Measures of Morbidity: Incidence Rate and Attack Rate

When all at risk people are not observed for the entire time period

This situation results when individuals migrate, die (due to other causes), are lost to follow-up, etc. Since the time under observation is not uniform, we calculate how much time each person was at risk and observed. This is called person-time, and may be expressed as person-months or person-years (py) of observation. The incidence rate thus calculated is also called incidence density, and the denominator is the sum of all person-times.

Let us consider person-years (py) in some detail:

If one person at risk is observed for one year, the person-time is equal to 1 person-year.

By extension, two persons at risk observed for one year yield 2 person-years of observation. One person observed for two years is also = 2 person-years. Four persons observed for 6 months each is also = 2 person-years.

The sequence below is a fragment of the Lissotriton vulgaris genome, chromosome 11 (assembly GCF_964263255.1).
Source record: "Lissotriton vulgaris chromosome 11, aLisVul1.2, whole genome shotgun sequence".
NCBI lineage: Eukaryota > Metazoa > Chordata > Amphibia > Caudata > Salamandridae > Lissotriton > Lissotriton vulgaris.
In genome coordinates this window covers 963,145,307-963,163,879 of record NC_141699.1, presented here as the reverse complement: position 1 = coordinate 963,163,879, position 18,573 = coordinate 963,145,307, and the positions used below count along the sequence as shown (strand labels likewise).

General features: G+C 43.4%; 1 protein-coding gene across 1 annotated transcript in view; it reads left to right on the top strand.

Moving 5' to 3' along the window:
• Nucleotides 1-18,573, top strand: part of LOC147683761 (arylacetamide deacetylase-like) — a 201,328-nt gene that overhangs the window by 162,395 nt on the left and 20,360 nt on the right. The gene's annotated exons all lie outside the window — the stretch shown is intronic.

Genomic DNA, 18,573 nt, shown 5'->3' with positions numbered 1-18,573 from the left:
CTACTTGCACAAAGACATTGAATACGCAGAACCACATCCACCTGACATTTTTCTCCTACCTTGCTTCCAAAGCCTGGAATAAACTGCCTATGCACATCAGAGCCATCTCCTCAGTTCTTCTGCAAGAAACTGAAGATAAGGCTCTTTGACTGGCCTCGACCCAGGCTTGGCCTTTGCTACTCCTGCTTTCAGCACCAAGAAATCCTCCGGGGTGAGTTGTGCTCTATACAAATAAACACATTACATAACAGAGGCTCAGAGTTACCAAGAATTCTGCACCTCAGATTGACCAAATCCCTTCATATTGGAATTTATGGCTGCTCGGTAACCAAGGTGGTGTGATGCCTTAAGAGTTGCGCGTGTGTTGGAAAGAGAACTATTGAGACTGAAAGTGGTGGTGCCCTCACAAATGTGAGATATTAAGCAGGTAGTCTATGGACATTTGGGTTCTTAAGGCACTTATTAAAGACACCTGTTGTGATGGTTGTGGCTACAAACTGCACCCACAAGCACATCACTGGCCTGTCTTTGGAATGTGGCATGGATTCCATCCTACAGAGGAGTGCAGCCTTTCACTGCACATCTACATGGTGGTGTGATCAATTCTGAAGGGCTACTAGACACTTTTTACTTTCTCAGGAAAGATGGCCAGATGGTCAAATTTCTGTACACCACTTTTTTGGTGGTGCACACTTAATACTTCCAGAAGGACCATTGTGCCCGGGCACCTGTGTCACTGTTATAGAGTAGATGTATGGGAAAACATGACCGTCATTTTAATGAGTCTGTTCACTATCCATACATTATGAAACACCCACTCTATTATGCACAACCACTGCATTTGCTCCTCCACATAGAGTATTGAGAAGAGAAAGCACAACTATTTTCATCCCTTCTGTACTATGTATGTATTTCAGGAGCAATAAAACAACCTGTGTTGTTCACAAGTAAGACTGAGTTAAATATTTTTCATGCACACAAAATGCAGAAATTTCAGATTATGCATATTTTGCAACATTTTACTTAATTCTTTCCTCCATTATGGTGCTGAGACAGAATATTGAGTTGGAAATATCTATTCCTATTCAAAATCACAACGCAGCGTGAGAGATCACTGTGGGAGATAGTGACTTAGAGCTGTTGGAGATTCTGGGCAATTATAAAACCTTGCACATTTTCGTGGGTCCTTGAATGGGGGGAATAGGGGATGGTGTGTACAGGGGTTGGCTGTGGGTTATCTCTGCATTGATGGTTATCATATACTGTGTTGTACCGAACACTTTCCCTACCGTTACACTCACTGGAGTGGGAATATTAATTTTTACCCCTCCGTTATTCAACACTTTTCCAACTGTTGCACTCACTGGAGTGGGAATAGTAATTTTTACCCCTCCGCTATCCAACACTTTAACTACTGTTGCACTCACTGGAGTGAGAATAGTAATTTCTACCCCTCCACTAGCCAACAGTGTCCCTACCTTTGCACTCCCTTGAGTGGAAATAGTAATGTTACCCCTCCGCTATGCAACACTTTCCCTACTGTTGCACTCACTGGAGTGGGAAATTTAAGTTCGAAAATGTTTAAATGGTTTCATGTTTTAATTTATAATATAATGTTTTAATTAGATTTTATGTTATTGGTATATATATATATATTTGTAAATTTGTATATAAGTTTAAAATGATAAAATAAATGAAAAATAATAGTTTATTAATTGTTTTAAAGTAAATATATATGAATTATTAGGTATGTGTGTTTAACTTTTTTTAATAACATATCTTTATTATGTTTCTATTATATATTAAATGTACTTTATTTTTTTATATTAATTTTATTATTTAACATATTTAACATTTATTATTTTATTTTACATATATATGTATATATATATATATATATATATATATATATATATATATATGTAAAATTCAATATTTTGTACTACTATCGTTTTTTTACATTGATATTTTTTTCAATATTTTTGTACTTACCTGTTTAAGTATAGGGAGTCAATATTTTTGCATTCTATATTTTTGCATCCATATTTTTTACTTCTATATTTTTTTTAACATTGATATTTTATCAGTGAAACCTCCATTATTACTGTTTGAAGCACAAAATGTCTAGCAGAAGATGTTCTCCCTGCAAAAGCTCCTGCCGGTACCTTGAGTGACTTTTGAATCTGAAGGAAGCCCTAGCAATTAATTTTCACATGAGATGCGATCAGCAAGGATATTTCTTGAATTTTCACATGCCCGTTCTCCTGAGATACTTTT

Illustration:

Four persons were observed for four years, and the duration of observation for each is shown below:

Person-years are calculated for each year:

Year 1: All four persons were under observation. Therefore, we have 4 person-years of observation.

Year 2: Person 2 and 3 only were under observation. Therefore, we have 2 person-years of observation.

Year 3: Person 2 and 3 alone were under observation. Therefore, we have 2 person-years of observation.

Year 4: Only person 3 was under observation. Therefore, we have 1 person-year of observation.

The total person-time is the sum of person-years for each year: 4+2+2+1= 9 person-years.

If person 1 and 4 became cases after 1 year, then the incidence rate per 1,000 is calculated as:

(No. of new cases during specified time period/ Total person-time) *1,000 =2/9 *1,000 person-years

2 thoughts on “Measures of Morbidity: Incidence Rate and Attack Rate

  1. Pingback: Measures of Morbidity: Prevalence | communitymedicine4all

  2. Pingback: Risk ratio versus Rate ratio | communitymedicine4all

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